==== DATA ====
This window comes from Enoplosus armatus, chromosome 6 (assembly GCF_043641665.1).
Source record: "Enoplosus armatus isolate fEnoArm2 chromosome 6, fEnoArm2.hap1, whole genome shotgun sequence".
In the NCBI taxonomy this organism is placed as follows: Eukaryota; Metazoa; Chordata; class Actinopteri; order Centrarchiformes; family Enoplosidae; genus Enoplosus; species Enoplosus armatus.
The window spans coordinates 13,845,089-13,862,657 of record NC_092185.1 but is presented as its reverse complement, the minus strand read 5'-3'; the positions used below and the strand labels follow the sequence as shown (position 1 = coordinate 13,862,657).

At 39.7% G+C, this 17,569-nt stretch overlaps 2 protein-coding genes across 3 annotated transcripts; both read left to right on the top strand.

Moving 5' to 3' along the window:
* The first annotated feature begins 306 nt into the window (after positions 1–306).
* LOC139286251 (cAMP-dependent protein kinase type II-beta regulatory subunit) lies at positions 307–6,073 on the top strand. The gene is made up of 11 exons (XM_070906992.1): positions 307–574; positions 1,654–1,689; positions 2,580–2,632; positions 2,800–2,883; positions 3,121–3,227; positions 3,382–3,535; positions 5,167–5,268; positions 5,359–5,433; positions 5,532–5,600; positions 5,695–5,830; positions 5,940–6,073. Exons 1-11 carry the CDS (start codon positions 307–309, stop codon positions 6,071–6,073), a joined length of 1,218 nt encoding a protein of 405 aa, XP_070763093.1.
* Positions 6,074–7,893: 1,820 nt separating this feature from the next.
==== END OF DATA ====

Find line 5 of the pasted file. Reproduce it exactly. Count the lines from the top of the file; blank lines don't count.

At 39.7% G+C, this 17,569-nt stretch overlaps 2 protein-coding genes across 3 annotated transcripts; both read left to right on the top strand.